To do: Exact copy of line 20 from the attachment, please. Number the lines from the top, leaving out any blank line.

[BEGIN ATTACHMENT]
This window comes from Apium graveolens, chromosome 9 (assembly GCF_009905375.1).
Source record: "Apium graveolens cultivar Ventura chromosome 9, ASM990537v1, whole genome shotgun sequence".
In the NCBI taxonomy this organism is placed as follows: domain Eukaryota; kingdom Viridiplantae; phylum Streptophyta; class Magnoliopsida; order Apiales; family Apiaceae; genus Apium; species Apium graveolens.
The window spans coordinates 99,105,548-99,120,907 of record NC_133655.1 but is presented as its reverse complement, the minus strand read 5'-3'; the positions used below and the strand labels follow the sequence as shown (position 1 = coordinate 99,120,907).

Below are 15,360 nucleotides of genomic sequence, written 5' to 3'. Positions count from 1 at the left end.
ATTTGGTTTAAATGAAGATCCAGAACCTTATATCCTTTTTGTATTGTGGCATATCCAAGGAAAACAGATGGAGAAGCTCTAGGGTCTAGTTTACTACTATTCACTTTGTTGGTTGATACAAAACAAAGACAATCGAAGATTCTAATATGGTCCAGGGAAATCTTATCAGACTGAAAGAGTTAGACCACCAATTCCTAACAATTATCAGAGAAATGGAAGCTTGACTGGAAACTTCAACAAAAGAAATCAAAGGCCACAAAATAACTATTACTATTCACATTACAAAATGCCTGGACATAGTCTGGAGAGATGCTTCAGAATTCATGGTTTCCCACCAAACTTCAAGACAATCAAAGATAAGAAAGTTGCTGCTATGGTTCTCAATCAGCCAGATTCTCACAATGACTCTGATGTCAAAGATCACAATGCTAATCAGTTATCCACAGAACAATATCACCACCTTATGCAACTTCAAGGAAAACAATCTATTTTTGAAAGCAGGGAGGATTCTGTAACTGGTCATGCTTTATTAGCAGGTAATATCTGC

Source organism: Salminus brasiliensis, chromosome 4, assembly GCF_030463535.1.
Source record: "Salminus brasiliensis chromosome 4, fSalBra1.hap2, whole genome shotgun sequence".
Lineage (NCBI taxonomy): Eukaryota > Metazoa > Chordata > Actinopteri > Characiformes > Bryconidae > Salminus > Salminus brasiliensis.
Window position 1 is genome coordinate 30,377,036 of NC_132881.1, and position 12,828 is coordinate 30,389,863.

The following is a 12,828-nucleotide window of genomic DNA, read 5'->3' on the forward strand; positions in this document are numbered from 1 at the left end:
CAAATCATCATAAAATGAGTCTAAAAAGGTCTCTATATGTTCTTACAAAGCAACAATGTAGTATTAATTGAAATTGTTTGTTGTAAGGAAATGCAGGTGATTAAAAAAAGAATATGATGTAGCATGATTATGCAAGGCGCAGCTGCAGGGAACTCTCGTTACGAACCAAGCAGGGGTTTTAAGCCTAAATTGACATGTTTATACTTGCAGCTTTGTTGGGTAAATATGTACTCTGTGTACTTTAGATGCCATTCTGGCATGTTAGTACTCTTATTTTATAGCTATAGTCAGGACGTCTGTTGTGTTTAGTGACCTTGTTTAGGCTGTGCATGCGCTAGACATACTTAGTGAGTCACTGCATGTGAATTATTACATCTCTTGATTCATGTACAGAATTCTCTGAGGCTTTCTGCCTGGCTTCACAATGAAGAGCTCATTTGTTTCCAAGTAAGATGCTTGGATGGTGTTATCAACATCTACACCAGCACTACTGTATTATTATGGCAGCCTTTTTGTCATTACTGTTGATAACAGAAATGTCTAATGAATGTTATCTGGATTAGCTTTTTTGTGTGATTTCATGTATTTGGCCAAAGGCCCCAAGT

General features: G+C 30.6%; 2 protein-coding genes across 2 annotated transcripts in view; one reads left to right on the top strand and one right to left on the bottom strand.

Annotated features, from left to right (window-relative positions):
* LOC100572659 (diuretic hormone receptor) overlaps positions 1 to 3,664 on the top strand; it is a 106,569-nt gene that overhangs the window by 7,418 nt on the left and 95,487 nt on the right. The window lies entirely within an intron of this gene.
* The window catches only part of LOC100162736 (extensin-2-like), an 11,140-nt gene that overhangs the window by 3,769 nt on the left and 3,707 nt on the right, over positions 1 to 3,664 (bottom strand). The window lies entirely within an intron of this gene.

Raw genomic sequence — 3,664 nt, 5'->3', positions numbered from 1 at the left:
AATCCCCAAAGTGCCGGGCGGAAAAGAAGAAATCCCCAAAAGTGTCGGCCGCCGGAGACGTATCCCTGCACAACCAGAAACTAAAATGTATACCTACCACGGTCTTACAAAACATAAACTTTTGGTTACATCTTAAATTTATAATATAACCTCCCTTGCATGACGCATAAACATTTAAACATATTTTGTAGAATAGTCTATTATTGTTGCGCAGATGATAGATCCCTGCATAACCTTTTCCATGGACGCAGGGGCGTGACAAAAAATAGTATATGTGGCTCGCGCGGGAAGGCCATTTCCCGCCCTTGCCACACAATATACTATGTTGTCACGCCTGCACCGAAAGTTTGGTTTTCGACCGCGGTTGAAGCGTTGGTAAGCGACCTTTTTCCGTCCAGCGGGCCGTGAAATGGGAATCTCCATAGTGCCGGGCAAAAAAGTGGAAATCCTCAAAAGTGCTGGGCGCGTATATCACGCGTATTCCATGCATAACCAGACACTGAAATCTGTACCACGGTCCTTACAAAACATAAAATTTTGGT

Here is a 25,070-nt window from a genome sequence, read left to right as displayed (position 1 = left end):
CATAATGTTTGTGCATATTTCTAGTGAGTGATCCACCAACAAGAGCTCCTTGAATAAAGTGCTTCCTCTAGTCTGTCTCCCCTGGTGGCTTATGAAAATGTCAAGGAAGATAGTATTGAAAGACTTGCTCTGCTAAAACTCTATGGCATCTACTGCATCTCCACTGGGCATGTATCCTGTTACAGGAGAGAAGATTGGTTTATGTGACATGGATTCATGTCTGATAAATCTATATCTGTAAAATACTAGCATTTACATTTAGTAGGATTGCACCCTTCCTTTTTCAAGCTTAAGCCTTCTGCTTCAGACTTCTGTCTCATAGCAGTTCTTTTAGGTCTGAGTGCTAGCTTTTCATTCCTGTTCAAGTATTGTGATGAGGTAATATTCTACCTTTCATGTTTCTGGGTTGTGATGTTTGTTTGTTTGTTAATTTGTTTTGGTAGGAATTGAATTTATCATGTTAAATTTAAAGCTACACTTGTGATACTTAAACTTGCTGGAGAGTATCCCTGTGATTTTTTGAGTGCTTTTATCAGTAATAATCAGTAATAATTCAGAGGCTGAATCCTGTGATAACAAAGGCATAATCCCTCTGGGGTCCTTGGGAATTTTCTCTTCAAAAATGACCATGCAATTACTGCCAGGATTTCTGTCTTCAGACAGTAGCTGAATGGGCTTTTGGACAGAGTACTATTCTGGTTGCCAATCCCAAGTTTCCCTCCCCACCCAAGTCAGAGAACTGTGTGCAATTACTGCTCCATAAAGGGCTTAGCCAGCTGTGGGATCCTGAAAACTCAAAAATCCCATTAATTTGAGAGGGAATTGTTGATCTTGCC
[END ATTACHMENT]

CATAATGTTTGTGCATATTTCTAGTGAGTGATCCACCAACAAGAGCTCCTTGAATAAAGTGCTTCCTCTAGTCTGTCTCCCCTGGTGGCTTATGAAAATGTCAAGGAAGATAGTATTGAAAGACTTGCTCTGCTAAAACTCTATGGCATCTACTGCATCTCCACTGGGCATGTATCCTGTTACAGGAGAGAAGATTGGTTTATGTGACATGGATTCATGTCTGATAAATCTATATCTGTAAAATACTAGCATTTACATTTAGTAGGATTGCACCCTTCCTTTTTCAAGCTTAAGCCTTCTGCTTCAGACTTCTGTCTCATAGCAGTTCTTTTAGGTCTGAGTGCTAGCTTTTCATTCCTGTTCAAGTATTGTGATGAGGTAATATTCTACCTTTCATGTTTCTGGGTTGTGATGTTTGTTTGTTTGTTAATTTGTTTTGGTAGGAATTGAATTTATCATGTTAAATTTAAAGCTACACTTGTGATACTTAAACTTGCTGGAGAGTATCCCTGTGATTTTTTGAGTGCTTTTATCAGTAATAATCAGTAATAATTCAGAGGCTGAATCCTGTGATAACAAAGGCATAATCCCTCTGGGGTCCTTGGGAATTTTCTCTTCAAAAATGACCATGCAATTACTGCCAGGATTTCTGTCTTCAGACAGTAGCTGAATGGGCTTTTGGACAGAGTACTATTCTGGTTGCCAATCCCAAGTTTCCCTCCCCACCCAAGTCAGAGAACTGTGTGCAATTACTGCTCCATAAAGGGCTTAGCCAGCTGTGGGATCCTGAAAACTCAAAAATCCCATTAATTTGAGAGGGAATTGTTGATCTTGCC